Libya missile strikes point to possible UAE role: UN report

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New Delhi | Published: May 7, 2019 3:46:58 AM

That missile is only in use in three countries -- China, Kazakhstan and the United Arab Emirates -- and is paired with the Chinese-made Wing Loong drone.

Libya missile strikes, UAE libta, UN UAE, saudi arabia, terror funding, missiles libyaMembers of the Libyan internationally recognised government forces fire during fighting with Eastern forces in Ain Zara in Tripoli, Libya April 20, 2019. REUTERS/Hani Amara

UN experts are investigating missile strikes near Libya’s capital that were likely fired by Chinese-made drones and point to possible involvement by the United Arab Emirates, according to a confidential report seen by AFP on Monday.

The April 19-20 missile attack on the southern suburbs of Tripoli was carried out as forces loyal to commander Khalifa Haftar battled to seize the capital from the UN-recognised government.

A UN panel of experts said in the report to the Security Council that it had examined photographs of missile debris and had identified the weapon as a Blue Arrow air-to-surface missile, which has not been used in Libya before.

That missile is only in use in three countries — China, Kazakhstan and the United Arab Emirates — and is paired with the Chinese-made Wing Loong drone.

“The panel is now investigating the probable use of Wing Loong UAV variants by the LNA, or by a third party in support of the LNA,” — Haftar’s self-styled Libyan National Army (LNA), said the report.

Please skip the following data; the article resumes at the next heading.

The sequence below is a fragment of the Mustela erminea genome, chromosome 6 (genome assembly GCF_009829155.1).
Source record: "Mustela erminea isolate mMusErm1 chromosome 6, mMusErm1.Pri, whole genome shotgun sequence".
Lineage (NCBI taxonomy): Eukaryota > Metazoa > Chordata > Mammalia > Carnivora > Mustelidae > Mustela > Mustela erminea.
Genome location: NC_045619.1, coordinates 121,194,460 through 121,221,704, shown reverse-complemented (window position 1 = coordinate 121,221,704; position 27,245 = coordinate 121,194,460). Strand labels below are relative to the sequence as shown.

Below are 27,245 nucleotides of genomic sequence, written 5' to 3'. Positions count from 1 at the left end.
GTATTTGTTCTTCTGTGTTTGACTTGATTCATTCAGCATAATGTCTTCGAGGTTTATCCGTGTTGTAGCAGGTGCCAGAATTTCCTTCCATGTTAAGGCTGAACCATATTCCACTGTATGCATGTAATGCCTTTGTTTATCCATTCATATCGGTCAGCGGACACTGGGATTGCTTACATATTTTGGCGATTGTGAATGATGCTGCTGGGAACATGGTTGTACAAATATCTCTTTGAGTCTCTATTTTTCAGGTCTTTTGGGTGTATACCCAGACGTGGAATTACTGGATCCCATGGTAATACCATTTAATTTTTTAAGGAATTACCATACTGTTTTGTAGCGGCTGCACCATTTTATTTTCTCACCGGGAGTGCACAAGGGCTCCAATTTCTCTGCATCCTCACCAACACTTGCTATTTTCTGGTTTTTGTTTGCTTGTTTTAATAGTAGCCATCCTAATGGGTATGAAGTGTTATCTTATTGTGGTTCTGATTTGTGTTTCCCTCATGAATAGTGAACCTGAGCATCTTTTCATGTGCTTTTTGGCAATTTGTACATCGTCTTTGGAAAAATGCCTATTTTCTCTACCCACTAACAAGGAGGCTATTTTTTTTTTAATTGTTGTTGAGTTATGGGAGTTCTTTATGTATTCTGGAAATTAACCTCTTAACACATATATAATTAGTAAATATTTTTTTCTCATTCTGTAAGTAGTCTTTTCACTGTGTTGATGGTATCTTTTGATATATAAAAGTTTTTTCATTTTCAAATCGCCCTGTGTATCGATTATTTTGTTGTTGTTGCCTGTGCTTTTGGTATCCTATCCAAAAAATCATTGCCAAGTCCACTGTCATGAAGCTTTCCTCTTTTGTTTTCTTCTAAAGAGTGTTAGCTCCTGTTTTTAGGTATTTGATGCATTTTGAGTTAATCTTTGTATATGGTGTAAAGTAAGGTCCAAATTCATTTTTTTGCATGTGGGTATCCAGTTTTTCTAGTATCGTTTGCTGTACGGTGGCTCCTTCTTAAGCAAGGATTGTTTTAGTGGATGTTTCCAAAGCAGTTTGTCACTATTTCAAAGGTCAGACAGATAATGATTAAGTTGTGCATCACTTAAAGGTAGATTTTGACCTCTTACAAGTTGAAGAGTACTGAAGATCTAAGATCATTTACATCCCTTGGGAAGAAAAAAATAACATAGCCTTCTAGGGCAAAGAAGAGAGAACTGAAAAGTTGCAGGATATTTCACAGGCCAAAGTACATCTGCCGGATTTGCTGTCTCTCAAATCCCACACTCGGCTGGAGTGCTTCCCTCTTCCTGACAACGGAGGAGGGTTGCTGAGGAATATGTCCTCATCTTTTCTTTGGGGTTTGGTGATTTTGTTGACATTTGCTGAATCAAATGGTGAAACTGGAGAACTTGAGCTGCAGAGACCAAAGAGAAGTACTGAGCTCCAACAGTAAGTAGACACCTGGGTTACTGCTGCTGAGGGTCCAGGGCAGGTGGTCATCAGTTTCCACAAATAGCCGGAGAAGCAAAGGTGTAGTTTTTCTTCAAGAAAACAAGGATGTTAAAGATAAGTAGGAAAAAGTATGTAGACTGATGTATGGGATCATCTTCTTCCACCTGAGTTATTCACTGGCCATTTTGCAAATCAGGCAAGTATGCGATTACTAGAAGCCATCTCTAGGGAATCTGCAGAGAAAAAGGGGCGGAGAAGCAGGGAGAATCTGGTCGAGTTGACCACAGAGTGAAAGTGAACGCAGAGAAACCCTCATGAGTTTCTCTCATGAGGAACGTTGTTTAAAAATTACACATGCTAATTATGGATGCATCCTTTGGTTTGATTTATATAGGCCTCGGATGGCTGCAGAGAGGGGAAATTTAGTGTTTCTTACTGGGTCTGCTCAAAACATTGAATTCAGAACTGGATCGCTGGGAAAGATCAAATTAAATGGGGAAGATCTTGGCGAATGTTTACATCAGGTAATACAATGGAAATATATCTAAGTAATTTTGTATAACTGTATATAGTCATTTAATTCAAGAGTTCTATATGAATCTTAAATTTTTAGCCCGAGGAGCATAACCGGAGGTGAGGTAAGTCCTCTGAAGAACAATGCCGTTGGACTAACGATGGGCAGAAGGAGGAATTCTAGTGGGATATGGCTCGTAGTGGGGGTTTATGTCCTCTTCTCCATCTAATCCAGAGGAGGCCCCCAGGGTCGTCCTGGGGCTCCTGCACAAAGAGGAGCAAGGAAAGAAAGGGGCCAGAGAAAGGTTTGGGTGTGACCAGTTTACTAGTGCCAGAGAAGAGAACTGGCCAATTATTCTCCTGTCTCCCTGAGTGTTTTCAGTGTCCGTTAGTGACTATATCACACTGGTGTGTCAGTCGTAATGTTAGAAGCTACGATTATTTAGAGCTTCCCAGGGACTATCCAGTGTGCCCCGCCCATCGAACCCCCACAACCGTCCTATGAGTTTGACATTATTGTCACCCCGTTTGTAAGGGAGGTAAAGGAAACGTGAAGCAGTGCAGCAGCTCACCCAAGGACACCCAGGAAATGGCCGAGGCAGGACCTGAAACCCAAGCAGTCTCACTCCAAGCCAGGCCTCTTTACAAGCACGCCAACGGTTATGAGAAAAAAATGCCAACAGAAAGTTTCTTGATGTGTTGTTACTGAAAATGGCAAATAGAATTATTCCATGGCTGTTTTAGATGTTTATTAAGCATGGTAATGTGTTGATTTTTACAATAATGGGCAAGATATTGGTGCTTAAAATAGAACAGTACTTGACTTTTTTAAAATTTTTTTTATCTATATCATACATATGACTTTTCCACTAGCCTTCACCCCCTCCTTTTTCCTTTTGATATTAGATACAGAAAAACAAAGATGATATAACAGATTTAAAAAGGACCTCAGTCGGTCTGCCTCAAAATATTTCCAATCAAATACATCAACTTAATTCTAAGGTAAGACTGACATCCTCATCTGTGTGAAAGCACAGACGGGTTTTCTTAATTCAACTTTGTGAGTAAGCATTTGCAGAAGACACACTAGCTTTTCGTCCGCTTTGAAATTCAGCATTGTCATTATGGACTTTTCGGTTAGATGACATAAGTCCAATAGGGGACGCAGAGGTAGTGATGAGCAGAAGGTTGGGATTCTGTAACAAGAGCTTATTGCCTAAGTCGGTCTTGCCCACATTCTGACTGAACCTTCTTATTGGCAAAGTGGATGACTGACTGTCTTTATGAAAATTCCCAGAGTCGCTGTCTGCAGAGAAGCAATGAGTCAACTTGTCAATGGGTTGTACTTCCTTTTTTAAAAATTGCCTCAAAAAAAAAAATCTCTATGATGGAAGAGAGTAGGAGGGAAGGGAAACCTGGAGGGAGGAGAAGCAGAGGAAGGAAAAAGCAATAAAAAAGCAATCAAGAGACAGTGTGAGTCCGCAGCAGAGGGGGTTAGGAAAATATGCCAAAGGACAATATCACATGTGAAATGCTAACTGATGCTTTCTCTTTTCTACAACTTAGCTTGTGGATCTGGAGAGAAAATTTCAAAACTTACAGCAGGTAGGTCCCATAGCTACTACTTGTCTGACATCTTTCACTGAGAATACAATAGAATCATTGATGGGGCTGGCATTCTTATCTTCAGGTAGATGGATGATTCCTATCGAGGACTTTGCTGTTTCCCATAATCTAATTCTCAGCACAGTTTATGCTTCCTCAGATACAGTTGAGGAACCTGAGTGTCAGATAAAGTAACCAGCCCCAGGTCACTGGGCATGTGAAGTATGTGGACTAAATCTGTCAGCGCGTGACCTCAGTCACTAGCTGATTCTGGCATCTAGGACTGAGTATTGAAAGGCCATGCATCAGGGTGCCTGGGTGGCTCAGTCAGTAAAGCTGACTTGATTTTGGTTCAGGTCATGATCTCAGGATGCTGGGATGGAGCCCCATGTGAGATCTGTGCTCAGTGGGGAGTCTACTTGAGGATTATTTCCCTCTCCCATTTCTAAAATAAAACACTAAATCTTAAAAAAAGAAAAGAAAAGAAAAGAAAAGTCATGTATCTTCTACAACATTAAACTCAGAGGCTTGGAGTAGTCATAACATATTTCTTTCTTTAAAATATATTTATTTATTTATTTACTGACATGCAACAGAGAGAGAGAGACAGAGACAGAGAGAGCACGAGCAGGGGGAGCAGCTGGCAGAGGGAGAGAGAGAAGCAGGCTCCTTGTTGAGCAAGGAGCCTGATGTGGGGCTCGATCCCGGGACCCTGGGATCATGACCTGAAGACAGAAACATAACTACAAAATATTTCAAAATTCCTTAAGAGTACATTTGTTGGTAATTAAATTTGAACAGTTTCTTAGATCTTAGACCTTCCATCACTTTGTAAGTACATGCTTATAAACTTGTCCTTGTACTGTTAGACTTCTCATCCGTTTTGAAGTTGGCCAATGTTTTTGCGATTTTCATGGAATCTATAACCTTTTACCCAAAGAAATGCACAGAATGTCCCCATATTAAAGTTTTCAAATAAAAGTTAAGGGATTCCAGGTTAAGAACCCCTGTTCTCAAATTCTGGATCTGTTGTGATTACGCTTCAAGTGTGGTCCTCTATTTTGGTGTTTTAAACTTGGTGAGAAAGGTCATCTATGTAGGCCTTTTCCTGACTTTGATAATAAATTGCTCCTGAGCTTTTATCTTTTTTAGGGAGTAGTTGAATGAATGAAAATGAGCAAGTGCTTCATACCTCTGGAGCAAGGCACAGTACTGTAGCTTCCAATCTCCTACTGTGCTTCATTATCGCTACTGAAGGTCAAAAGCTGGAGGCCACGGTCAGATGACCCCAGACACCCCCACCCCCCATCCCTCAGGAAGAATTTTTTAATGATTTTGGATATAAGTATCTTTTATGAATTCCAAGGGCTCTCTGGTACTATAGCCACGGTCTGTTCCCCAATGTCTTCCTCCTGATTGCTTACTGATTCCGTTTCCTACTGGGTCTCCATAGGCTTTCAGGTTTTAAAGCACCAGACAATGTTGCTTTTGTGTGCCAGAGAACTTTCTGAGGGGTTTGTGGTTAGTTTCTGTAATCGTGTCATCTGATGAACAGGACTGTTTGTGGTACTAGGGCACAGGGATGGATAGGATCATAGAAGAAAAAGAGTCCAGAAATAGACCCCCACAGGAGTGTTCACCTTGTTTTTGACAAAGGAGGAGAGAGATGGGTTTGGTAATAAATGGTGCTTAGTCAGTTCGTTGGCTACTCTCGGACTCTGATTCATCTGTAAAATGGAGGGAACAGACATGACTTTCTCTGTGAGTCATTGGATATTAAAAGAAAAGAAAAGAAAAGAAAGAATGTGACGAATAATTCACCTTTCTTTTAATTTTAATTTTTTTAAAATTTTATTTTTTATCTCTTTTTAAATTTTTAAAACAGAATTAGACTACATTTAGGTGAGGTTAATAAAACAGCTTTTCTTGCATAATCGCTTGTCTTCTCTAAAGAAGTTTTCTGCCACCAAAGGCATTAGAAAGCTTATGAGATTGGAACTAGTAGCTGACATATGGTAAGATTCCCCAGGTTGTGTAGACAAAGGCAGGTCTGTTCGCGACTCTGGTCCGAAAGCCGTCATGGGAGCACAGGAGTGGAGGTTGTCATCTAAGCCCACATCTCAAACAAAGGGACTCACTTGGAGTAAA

The United Arab Emirates, Saudi Arabia and Egypt are seen as key supporters of Haftar, praising his battlefield successes against the Islamic State group and other extremists in Libya.

Haftar launched his offensive to seize Tripoli on April 4, but his push appears to have stalled after militias backing the government in Tripoli put up strong resistance. The experts said the use of the drones was “likely a recent non-compliance of the arms embargo as the weapon system reported on has not been identified in Libya before,” according to the report sent to the council on Thursday.

The council has been divided on how to address the crisis from Haftar’s offensive, with Russia refusing to condemn the Libyan strongman and the United States taking some time to consider the situation.

The panel presented an interim report after a key expert, Tunisian-German national Moncef Kartas, was arrested in Tunisia on suspicion of spying for unnamed “foreign parties.”

Kartas, who was looking into illegal arms shipments to Libya in violation of the embargo, was arrested on March 26, less than 10 days before Haftar launched his offensive.

The arms embargo was imposed on Libya in 2011 as the country descended into chaos that led to the overthrow of dictator Moamer Kadhafi.

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